article

Authenticated requests with Vite + React 18 + Hummingbird Swift API

flying hummingbird with blurred wings

Motivation and Introduction

As we're exploring Swift on Server, we wanted to see how that integrates with our authentication solution. Vite has been the hype the past months, so we were eager to try this out as well. We built a small demo project to log in to Auth0, obtain a JSON Web Token (JWT), and use the token to authenticate requests to the Swift API. For the API, we picked Hummingbird as it's a bit lighter than Vapor.

You can check out the code on GitHub

Let's get started

Auth0

As a first step, let's create an Auth0 Application and note down the variables. If you haven't signed up for Auth0 yet, you can do that for free, and then create a "Single Page Application (SPA)" in the Auth0 Dashboard.

auth0 create application screen

To allow requests from localhost, add http://localhost:3000 to the allowed callback URLs, web origins and logout URLs. If you deploy this application to a cloud provider, the URLs need to be added here as well:

auth0 application settings for allowed callback and origin urls

For the frontend (React), add these values into the .env file:

VITE_APP_AUTH0_DOMAIN=<app-id>.<region>.auth0.com
VITE_APP_AUTH0_CLIENT_ID=<your-auth0-client-id>

Note: you can find detailled instructions about Auth0 with React in the Quickstart.

For the backend (Hummingbird/Swift), we need the "JSON Web Key Sets" of your application. You can find the endpoint in the Application Settings at the bottom "Advanced Settings" -> "Endpoints". It should look more or less like this:

.env:

JWKS_URL=https://<app-id>.<region>.auth0.com/.well-known/jwks.json

Afterwards, go to "Users" and add a test/dev user.

Vite/React/Windi

Vite is the "Next Generation Frontend Tooling" and we wanted to test first-hand what that means. We used an "Opinionated React Template" created by Omar Elhawary as a base, since it's fairly close to the structure we're used to from Next.js. This includes React 18, Vite and some other tooling. Instead of Tailwind we use WindiCSS which has great support for Vite:

  1. Install the package
npm i -D vite-plugin-windicss windicss
  1. Add the vite.config.js config file:
import WindiCSS from 'vite-plugin-windicss'
export default {
plugins: [WindiCSS()]
}
  1. Add windi to your main.js/ts
import 'virtual:windi.css'

For the authentication, we'll use the Auth0 React SDK:

npm install @auth0/auth0-react

And add the Auth0Provider to your main.jsx/tsx:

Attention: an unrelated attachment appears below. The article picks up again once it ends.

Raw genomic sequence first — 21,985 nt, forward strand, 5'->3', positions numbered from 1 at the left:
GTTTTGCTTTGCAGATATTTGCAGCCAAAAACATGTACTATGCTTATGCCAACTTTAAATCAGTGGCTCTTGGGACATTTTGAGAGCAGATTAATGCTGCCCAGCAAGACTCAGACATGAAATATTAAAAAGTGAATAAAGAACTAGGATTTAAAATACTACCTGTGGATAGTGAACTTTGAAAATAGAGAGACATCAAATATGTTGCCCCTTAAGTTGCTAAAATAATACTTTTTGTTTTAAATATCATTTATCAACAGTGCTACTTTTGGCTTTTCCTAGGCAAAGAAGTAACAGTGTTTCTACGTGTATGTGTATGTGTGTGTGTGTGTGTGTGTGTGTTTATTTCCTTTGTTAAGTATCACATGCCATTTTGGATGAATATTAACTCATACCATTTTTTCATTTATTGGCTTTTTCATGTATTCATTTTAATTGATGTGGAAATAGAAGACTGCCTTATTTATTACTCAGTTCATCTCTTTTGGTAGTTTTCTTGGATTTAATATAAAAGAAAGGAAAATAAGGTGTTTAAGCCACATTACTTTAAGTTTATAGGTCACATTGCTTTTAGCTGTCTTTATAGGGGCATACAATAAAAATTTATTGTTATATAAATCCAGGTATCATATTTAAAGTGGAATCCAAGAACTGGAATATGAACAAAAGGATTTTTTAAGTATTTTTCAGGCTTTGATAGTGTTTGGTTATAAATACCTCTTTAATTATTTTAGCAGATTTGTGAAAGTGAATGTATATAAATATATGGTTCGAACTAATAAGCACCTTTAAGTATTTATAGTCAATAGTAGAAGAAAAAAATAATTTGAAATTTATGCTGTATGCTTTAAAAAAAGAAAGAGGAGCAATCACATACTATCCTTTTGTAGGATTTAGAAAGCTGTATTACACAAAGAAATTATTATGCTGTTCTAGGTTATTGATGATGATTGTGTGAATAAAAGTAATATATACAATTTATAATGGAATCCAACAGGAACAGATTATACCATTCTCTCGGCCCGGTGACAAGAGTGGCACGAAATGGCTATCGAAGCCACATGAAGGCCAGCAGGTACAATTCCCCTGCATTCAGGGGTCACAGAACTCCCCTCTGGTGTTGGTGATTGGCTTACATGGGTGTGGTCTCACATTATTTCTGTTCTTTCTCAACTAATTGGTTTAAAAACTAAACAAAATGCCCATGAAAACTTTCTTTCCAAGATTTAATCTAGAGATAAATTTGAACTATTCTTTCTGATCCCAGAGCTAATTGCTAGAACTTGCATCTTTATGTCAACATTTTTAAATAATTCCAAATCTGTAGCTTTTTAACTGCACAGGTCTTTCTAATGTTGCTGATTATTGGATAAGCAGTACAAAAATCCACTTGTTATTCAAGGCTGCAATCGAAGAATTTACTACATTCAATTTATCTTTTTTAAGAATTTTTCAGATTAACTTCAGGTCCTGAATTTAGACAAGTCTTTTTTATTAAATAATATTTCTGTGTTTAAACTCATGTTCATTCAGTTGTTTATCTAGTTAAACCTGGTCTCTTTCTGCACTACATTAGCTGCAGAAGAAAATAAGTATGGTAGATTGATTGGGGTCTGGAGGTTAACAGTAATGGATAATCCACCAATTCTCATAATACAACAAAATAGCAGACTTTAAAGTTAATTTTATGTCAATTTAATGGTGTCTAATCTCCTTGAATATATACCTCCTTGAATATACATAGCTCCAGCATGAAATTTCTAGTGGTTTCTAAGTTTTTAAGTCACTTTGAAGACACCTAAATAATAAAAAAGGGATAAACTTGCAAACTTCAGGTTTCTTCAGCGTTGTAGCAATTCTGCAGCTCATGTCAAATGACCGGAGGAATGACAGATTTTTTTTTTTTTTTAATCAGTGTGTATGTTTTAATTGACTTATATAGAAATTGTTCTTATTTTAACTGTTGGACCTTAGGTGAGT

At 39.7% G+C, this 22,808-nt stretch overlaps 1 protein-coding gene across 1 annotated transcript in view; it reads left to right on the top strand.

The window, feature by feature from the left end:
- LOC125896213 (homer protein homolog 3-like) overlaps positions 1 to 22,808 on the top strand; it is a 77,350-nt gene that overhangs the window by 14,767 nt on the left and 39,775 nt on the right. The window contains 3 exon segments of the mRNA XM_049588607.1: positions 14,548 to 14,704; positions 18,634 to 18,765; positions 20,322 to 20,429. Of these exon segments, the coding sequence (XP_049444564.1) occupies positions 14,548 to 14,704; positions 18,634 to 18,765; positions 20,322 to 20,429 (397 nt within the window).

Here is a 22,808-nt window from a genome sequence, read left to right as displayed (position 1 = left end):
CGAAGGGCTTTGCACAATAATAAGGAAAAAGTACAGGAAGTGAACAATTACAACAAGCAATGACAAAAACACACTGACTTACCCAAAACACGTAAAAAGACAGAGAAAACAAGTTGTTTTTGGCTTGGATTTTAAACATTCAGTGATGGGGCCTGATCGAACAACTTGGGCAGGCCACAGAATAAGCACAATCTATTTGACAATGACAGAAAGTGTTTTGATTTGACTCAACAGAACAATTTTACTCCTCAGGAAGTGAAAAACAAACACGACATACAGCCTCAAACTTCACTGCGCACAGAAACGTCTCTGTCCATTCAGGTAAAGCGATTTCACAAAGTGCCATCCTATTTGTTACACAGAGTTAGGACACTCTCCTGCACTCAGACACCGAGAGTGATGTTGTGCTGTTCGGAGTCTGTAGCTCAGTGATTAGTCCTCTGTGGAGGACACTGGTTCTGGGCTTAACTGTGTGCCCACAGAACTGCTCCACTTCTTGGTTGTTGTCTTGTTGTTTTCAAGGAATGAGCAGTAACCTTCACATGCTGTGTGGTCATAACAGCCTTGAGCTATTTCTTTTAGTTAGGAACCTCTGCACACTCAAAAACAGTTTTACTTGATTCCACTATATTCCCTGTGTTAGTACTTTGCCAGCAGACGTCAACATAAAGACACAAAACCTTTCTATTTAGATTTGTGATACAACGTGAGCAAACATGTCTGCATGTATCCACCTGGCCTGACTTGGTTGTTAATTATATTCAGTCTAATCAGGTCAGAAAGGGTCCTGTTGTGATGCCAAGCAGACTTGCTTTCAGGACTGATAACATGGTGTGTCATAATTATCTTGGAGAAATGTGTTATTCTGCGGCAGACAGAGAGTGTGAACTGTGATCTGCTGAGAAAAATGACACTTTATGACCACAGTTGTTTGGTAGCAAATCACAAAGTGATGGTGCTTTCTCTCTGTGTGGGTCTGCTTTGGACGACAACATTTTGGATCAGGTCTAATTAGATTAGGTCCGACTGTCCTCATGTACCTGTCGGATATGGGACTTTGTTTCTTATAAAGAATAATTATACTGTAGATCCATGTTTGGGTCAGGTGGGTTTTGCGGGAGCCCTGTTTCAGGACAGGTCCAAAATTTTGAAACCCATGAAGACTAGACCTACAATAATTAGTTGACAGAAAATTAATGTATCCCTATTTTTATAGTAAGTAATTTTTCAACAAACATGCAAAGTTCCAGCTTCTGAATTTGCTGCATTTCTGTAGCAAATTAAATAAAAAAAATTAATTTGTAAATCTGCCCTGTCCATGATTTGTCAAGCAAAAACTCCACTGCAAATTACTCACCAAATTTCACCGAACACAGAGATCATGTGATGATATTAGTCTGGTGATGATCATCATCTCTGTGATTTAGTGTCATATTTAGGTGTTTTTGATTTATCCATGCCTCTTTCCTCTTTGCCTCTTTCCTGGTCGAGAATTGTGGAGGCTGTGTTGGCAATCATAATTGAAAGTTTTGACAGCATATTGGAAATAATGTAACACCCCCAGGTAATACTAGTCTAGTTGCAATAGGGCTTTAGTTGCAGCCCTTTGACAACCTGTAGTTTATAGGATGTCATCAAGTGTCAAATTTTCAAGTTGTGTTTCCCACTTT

import 'virtual:windi.css'
import { createRoot, hydrateRoot } from 'react-dom'
import { BrowserRouter } from 'react-router-dom'
import { Auth0Provider } from '@auth0/auth0-react'
import { Routes } from '@/config'
function App(): JSX.Element {
return (
<BrowserRouter>
<Auth0Provider
domain={import.meta.env.VITE_APP_AUTH0_DOMAIN!}
clientId={import.meta.env.VITE_APP_AUTH0_CLIENT_ID!}
redirectUri={
typeof window !== 'undefined' ? window.location.origin! : ''
}
>
<Routes />
</Auth0Provider>
</BrowserRouter>
)
}
const app = document.querySelector('#app') as Element
const root = createRoot(app)
if (app.hasChildNodes()) hydrateRoot(app, <App />)
else root.render(<App />)

The first page that's loaded is index.jsx/tsx, so we'll add the useAuth0 helper to that page and require authentication:

import { useAuth0, withAuthenticationRequired } from '@auth0/auth0-react'
function Home(): JSX.Element {...}
export default withAuthenticationRequired(Home, {
onRedirecting: () => <div>Redirecting you to the login page...</div>
})

The helper provides several states such as error, isLoading as well as the user data and logout action:

const { isLoading, getAccessTokenSilently, error, user, logout } = useAuth0()
Hello {user.name}!

To make authenticated requests with a JWT, we'll use getAccessTokenSilently() and pass the audience. Prefixed with Bearer, we have a valid authentication token for our API:

const token = await getAccessTokenSilently({
audience: `https://${import.meta.env.VITE_APP_AUTH0_DOMAIN}/api/v2/`
})
const response = await fetch(url, {
mode: 'cors',
method: 'GET',
headers: {
Accept: 'application/json',
'Content-Type': ' application/json',
Authorization: `Bearer ${token}`
}
})
const data = await response.json()

Hummingbird (Swift) API with JWT

In this example we don't use any unauthenticated requests; all requests to the API need to have an Authorization header. The easiest way is a simple Middleware to decode the token: